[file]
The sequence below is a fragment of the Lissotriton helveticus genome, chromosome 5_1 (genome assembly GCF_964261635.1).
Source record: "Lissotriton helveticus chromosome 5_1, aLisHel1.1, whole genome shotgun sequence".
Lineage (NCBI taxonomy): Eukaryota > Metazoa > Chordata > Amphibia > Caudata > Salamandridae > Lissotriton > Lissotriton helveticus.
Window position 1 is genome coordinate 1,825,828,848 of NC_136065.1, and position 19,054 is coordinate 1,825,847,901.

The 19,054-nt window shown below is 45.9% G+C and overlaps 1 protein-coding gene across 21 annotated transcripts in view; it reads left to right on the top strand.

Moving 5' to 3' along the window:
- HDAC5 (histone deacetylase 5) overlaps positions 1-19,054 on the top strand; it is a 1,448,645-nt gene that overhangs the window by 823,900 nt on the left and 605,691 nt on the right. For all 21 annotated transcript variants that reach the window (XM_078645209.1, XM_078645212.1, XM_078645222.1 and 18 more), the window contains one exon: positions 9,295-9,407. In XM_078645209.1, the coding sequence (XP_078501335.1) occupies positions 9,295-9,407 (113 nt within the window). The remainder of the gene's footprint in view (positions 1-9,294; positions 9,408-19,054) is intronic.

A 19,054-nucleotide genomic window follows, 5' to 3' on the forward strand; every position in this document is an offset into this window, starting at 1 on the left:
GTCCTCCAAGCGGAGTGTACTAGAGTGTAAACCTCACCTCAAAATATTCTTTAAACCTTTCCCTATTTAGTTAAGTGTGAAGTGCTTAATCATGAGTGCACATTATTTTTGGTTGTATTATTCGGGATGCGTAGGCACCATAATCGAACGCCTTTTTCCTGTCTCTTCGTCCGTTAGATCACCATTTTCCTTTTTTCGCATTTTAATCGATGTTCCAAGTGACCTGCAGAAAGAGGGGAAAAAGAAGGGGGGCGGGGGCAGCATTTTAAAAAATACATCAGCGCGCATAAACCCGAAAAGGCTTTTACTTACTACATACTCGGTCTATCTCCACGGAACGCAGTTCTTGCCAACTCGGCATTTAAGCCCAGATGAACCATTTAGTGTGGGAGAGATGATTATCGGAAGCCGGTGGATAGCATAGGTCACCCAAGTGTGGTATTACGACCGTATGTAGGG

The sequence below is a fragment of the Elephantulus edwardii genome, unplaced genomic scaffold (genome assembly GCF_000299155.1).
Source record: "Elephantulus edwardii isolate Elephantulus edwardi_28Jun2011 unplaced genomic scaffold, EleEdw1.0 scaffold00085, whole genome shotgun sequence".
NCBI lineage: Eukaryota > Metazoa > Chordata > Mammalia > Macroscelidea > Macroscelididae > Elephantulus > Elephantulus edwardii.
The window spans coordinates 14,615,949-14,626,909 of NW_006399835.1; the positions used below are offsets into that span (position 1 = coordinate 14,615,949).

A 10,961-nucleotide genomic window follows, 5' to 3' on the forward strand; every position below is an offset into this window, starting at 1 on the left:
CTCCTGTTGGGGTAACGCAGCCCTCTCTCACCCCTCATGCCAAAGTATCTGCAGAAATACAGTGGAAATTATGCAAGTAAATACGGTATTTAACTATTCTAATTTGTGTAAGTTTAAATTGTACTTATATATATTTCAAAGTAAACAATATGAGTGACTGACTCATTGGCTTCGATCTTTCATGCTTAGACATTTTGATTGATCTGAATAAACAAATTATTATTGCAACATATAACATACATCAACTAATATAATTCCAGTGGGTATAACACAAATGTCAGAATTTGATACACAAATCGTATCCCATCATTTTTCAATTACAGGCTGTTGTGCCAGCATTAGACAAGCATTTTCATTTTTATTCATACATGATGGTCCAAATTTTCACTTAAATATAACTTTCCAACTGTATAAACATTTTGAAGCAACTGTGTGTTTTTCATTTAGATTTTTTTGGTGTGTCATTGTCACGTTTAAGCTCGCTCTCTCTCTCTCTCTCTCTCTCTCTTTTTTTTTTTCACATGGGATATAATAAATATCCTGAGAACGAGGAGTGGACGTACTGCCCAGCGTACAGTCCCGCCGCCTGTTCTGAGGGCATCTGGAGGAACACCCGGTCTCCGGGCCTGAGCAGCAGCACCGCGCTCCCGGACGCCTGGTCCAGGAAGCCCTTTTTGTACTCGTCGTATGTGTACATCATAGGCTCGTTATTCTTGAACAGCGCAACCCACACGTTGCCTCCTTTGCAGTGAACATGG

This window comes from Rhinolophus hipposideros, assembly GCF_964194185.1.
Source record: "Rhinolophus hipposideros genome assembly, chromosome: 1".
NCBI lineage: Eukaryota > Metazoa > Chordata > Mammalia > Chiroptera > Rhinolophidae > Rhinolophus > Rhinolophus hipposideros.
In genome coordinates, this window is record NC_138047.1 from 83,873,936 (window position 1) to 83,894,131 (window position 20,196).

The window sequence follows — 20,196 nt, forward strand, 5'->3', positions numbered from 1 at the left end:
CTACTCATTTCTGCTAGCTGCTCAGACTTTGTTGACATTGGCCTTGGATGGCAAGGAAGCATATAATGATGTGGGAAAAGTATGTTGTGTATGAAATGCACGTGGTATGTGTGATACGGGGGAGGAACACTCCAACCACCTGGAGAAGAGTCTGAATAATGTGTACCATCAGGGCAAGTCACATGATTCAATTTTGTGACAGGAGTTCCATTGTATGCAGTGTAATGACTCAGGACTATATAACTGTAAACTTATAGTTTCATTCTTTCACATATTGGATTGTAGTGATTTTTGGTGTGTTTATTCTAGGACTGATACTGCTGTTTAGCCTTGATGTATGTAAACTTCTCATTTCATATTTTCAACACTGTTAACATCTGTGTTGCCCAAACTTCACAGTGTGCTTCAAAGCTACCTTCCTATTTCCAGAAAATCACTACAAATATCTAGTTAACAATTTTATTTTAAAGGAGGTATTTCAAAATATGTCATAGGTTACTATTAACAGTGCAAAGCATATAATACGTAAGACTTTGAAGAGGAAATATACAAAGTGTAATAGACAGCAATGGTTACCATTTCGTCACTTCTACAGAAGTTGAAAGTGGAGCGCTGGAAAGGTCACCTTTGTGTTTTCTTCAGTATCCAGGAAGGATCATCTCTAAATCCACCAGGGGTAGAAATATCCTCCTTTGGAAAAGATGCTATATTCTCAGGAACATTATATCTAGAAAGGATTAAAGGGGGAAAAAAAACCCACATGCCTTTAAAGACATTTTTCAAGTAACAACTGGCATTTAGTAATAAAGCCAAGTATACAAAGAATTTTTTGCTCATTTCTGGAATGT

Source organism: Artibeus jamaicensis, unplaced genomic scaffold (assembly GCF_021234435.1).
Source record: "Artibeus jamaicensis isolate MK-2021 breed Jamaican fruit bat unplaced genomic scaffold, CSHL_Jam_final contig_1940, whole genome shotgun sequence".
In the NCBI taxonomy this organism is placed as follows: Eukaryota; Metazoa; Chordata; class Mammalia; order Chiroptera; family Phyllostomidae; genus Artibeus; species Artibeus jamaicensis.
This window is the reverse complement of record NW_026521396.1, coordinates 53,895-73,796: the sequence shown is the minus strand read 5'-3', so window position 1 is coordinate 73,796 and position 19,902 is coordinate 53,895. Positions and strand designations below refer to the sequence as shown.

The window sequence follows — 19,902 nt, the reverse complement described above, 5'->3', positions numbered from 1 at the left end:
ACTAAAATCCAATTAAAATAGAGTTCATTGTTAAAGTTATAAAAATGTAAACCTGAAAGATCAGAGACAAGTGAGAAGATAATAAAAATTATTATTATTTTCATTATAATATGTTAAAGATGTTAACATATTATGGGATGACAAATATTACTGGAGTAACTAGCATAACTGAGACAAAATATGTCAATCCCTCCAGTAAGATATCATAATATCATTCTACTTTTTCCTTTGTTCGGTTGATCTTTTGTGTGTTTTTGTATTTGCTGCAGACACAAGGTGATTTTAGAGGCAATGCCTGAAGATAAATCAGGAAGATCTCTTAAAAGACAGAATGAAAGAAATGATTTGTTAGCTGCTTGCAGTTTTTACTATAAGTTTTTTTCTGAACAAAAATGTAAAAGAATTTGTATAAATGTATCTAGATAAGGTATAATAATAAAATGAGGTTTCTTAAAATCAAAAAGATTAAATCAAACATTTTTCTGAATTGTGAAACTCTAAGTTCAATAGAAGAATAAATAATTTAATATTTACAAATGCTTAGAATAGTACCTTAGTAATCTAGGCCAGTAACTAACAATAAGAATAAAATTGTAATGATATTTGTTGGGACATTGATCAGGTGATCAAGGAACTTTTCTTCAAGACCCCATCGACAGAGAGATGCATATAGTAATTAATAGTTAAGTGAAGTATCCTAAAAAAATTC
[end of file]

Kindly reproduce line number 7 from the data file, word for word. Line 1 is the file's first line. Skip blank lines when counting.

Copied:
- HDAC5 (histone deacetylase 5) overlaps positions 1-19,054 on the top strand; it is a 1,448,645-nt gene that overhangs the window by 823,900 nt on the left and 605,691 nt on the right. For all 21 annotated transcript variants that reach the window (XM_078645209.1, XM_078645212.1, XM_078645222.1 and 18 more), the window contains one exon: positions 9,295-9,407. In XM_078645209.1, the coding sequence (XP_078501335.1) occupies positions 9,295-9,407 (113 nt within the window). The remainder of the gene's footprint in view (positions 1-9,294; positions 9,408-19,054) is intronic.